European Union lawmaker Brando Benifei, a key contributor to the EU’s artificial intelligence (AI) regulations, has said that he hopes the EU’s AI Act will set the standard for AI legislation worldwide.
AI needs to be regulated, but its swift evolution is posing challenges to the creation and application of new legal frameworks. Below, we look at steps that governments are taking to harness the emerging technology in a bid to promote its safe and effective use.
TikTok, the Chinese-owned social media platform, has been fined £12.7m by the UK Information Commissioner’s Office (ICO) for breaching data protection law and failing to protect the privacy of children.
The government claims its “innovation-friendly and flexible” plans for AI regulation could help businesses avoid the “uncertainty that comes with regulatory compliance”. But could lighter touch regulation increase risks for UK businesses and individuals alike?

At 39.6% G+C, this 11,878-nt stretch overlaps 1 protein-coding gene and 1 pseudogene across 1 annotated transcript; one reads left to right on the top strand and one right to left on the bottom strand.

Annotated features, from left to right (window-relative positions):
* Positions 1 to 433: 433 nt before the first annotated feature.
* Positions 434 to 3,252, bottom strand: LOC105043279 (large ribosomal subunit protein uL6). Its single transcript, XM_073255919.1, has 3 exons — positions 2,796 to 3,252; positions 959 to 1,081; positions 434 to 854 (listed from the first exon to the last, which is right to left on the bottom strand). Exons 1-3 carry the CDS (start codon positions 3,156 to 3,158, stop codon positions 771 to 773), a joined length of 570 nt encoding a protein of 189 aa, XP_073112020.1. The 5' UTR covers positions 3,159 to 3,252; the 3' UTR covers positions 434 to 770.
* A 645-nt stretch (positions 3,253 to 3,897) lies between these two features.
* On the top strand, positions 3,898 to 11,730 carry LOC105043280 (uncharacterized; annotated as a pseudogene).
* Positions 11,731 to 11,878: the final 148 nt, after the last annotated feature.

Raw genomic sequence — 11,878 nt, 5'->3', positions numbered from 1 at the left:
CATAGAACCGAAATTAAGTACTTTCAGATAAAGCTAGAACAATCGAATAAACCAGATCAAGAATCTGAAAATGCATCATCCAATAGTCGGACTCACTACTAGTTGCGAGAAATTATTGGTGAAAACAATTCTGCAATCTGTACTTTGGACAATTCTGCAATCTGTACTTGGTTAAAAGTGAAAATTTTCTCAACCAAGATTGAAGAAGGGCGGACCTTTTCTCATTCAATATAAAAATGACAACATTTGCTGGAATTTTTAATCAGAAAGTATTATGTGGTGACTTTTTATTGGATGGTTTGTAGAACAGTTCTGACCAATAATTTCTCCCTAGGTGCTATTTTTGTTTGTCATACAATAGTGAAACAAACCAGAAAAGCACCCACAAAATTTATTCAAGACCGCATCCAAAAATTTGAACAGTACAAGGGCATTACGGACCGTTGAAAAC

At PrivSec Data Protection & Infrastructure, a panel of experts explored how companies leverage data flows to conduct everyday operations, as well examining long term solutions for privacy and data flows.
Privacy regulators in five countries are examining a test which collects the DNA of pregnant women and foetuses for research after it emerged the test’s Chinese manufacturer has links to China’s military.
Apple’s proposals to scan iCloud Photos for child sexual abuse material (CSAM) have proved controversial among privacy advocates. But did you know that the company has been scanning iCloud Mail for several years? Not many people do.
China’s Personal Information Protection Law (PIPL) imposes strict rules for transferring personal information out of mainland China (“cross-border transfers”) that may be even more stringent than those contained in the EU’s General Data Protection Regulation (GDPR).